Our Project and Our Story
Sea Wolf Summer Camp: a busy little Manitoba filmmaking colony where the campers pass the time making props, dressing sets, loading movie cameras and, in the evenings, shooting a WWI submarine movie starring themselves before the wienie roast and late-night skinny dipping.
Sounds like a summer daydream? It is, but it's also really happening. For ten days in late June, some of the most talented and film-obsessed people in very talented and film-obsessed Winnipeg will converge on nearby Falcon Lake (less than two hours from the city) to make, from scratch, a movie about a wayward German submarine fetching up on the coast of Newfoundland during WWI.
And who is behind this summer-holiday movie fantasy? That's me, Andy Smetanka, animator and camp director. If you've seen the Guy Maddin documentary My Winnipeg, you might remember the animation. I did that. Do you like Guy Maddin movies? Many of the people who will be helping me make my movie have helped Guy make his.
And there's your answer to something you might have been wondering: why Winnipeg? The answer is: because it's Winnipeg. As a filmmaker and rabid movie fan, for years now I've felt an intense affinity with the city, its strange movies and friendly inhabitants so when it came time to plan my debut feature, there was no question about where to make it or with whom. Sometimes I think maybe I'm a one-man lost tribe of the place who somehow wandered west to Montana before birth. I don't mean to get all melodramatic on you, but really: it feels like kind of a homecoming.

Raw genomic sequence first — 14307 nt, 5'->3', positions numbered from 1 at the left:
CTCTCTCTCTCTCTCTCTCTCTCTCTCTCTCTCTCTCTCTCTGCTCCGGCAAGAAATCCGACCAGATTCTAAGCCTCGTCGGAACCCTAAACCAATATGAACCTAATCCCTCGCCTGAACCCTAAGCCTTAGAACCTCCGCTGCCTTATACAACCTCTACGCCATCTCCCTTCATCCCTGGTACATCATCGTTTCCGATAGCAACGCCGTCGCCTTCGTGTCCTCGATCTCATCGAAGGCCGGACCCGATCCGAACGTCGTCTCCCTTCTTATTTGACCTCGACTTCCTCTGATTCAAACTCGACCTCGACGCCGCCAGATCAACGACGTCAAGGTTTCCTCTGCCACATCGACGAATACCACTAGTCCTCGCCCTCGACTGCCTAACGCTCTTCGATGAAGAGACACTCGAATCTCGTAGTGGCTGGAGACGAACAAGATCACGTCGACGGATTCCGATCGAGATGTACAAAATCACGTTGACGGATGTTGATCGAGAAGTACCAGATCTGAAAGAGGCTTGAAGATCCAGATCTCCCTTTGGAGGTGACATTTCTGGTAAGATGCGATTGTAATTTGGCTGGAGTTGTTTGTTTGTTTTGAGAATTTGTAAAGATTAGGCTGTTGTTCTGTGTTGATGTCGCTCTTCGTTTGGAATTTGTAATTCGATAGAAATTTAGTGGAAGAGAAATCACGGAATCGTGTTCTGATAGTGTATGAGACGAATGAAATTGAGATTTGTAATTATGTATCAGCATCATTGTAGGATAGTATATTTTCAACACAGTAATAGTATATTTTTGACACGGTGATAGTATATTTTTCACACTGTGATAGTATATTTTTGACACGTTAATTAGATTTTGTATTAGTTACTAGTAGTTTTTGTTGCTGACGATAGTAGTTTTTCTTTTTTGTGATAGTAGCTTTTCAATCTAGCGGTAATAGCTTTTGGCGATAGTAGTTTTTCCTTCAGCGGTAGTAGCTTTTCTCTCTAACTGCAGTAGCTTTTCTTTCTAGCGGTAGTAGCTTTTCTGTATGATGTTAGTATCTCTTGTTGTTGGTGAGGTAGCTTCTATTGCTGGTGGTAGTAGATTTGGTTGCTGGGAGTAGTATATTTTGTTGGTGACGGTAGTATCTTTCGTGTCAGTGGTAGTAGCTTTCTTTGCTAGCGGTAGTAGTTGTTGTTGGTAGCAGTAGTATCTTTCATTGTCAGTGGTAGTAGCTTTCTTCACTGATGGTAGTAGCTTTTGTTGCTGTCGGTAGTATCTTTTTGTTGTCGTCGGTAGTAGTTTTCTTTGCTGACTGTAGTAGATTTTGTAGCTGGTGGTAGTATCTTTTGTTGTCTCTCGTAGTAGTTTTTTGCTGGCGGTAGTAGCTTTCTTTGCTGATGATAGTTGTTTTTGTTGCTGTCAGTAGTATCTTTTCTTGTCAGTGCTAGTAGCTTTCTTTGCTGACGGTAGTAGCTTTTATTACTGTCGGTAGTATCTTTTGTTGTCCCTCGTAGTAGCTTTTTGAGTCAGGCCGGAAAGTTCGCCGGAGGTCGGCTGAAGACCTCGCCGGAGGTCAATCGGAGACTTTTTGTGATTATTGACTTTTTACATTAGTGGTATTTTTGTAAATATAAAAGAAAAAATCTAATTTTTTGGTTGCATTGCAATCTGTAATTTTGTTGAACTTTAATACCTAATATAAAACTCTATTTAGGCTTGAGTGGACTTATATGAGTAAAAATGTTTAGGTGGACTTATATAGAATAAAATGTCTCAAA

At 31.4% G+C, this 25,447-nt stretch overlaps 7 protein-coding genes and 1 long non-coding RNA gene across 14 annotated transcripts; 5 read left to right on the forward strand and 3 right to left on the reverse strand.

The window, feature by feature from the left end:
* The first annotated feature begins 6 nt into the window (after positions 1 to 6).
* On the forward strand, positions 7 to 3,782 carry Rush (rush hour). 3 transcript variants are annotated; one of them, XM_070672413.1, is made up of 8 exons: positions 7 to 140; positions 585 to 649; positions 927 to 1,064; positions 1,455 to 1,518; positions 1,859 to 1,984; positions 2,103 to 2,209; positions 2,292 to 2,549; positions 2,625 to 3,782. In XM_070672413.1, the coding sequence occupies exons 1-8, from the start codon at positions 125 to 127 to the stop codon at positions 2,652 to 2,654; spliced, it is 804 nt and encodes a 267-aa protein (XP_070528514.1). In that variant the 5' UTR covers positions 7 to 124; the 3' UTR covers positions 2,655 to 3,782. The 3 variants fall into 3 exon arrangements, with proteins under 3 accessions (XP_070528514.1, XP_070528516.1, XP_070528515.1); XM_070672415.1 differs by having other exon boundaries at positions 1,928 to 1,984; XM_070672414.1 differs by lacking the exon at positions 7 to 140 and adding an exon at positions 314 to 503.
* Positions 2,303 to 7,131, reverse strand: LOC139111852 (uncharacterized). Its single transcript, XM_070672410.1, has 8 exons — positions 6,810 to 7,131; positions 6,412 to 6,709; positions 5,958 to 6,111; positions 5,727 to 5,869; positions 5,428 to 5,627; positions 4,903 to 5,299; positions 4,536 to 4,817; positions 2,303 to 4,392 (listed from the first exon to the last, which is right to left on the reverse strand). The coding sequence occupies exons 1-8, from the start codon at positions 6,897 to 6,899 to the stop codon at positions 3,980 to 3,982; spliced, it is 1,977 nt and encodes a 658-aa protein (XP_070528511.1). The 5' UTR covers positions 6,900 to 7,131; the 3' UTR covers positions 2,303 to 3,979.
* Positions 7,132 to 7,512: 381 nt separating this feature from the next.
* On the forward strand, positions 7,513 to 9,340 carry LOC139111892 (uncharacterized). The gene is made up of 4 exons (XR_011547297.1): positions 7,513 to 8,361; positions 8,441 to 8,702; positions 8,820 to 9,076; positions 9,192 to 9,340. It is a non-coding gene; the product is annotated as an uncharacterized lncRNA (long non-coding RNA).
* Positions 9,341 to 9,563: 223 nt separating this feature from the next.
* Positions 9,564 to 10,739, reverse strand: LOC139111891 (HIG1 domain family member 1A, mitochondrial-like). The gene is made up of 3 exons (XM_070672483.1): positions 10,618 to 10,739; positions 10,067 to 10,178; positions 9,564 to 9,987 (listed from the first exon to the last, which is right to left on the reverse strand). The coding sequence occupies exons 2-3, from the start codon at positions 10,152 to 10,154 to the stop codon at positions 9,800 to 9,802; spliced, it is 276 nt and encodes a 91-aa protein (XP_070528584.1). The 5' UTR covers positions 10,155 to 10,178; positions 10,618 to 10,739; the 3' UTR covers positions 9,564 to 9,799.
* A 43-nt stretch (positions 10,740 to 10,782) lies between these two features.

Sea Wolf Summer Camp is going to run mostly on good vibes and volunteer spirit, but we do need some money for certain things. We're going to be shooting on film (color and black and white) at a cost of some $5,000 in stock, processing and transfer. The goal is to use as much salvaged material and re-purposed recycling to build our sets, but we'll need some lumber and set/prop materials, not to mention renting the location, to the tune of about $2000. Then of course we need to keep our campers happy with good food and lots of it, so another $2000 or so to hire a cook and buy groceries. When all is said and done, and with a little luck and a lot of hard work, we'll just about break even making the movie and, in the process, offering a crash-course in soup-to-nuts filmmaking to 25 participants. Everybody will get to try everything: building sets, making props, shooting film and, of course, roasting wienies. We'll have an amazing, one-of-a-kind movie to show for our efforts, and we'll have had the best summer camp experience ever. Please help!